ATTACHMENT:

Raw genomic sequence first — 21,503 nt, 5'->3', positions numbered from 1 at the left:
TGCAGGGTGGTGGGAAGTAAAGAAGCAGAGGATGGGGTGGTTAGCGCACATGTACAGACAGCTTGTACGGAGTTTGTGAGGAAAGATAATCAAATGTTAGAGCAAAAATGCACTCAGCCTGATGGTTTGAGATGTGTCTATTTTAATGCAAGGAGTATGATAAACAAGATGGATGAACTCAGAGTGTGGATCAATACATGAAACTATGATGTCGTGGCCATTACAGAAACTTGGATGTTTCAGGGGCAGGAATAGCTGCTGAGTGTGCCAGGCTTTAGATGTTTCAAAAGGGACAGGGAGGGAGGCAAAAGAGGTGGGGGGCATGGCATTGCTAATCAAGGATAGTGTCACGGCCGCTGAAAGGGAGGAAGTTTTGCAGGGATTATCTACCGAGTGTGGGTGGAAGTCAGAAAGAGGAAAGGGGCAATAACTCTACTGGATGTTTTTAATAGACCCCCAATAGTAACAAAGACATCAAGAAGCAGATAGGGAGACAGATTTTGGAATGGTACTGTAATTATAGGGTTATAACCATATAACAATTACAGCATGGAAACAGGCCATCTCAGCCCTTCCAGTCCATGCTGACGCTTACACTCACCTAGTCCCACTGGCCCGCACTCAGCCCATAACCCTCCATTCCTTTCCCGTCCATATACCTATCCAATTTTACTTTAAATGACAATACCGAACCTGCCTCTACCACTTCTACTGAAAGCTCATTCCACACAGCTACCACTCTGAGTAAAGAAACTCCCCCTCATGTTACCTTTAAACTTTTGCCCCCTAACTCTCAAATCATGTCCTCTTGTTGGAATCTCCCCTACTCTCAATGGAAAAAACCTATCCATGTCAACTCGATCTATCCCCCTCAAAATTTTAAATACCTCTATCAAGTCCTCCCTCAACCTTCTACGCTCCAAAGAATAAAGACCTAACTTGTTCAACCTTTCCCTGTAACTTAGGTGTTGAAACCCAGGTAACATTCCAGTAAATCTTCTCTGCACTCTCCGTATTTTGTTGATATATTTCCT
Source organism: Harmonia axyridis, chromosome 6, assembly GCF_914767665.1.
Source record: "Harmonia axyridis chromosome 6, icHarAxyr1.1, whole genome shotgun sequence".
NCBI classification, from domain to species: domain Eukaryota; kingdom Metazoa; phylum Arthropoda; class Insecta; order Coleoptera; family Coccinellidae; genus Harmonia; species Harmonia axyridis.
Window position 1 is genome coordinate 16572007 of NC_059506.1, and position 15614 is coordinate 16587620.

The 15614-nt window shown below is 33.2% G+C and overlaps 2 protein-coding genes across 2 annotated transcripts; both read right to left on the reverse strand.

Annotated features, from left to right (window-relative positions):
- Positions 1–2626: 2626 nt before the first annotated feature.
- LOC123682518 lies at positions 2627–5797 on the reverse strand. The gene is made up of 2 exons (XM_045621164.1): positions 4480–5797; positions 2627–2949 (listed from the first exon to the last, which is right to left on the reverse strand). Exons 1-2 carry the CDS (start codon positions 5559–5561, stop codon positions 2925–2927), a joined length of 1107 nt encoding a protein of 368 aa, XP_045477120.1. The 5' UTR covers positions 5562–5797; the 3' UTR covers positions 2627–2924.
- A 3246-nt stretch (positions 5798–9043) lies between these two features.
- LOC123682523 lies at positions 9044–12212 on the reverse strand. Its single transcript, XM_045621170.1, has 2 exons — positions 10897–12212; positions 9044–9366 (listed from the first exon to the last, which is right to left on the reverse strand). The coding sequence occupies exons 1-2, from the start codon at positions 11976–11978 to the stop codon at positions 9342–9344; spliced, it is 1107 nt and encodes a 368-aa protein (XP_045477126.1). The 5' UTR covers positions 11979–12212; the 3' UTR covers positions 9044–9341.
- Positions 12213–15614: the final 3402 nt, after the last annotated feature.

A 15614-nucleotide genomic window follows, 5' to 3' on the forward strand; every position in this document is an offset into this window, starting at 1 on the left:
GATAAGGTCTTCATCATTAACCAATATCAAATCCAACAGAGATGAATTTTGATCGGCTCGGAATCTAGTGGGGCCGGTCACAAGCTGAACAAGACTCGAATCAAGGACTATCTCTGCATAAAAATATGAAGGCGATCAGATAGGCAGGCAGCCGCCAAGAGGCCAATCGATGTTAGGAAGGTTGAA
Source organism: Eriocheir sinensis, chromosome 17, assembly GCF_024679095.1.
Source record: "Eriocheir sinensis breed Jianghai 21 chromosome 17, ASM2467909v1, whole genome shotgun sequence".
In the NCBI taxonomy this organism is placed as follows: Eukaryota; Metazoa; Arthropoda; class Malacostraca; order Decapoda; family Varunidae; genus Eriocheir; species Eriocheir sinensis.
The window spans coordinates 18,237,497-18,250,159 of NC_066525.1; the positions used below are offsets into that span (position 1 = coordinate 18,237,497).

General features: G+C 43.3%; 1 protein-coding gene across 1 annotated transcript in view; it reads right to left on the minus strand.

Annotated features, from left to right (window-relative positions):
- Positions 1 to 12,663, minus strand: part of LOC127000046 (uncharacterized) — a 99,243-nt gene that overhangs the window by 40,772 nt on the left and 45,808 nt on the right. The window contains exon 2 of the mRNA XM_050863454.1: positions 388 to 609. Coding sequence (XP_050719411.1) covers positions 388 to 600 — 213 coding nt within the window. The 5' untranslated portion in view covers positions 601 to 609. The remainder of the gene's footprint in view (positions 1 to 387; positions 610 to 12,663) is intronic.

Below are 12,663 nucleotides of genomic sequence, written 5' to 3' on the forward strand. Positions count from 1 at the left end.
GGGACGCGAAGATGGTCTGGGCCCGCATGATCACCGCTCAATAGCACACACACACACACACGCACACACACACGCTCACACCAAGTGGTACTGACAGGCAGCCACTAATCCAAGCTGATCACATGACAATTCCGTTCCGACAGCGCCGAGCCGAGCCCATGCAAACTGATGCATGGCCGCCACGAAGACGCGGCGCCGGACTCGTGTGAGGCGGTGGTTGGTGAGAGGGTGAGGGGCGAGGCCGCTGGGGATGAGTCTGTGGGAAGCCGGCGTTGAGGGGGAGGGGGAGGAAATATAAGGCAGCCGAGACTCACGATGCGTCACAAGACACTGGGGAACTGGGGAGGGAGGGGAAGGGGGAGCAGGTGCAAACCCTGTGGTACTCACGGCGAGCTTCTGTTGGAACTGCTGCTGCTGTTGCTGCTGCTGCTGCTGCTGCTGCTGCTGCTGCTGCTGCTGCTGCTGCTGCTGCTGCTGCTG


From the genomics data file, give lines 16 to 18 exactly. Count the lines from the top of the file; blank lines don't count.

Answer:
Source organism: Eriocheir sinensis, chromosome 17, assembly GCF_024679095.1.
Source record: "Eriocheir sinensis breed Jianghai 21 chromosome 17, ASM2467909v1, whole genome shotgun sequence".
In the NCBI taxonomy this organism is placed as follows: Eukaryota; Metazoa; Arthropoda; class Malacostraca; order Decapoda; family Varunidae; genus Eriocheir; species Eriocheir sinensis.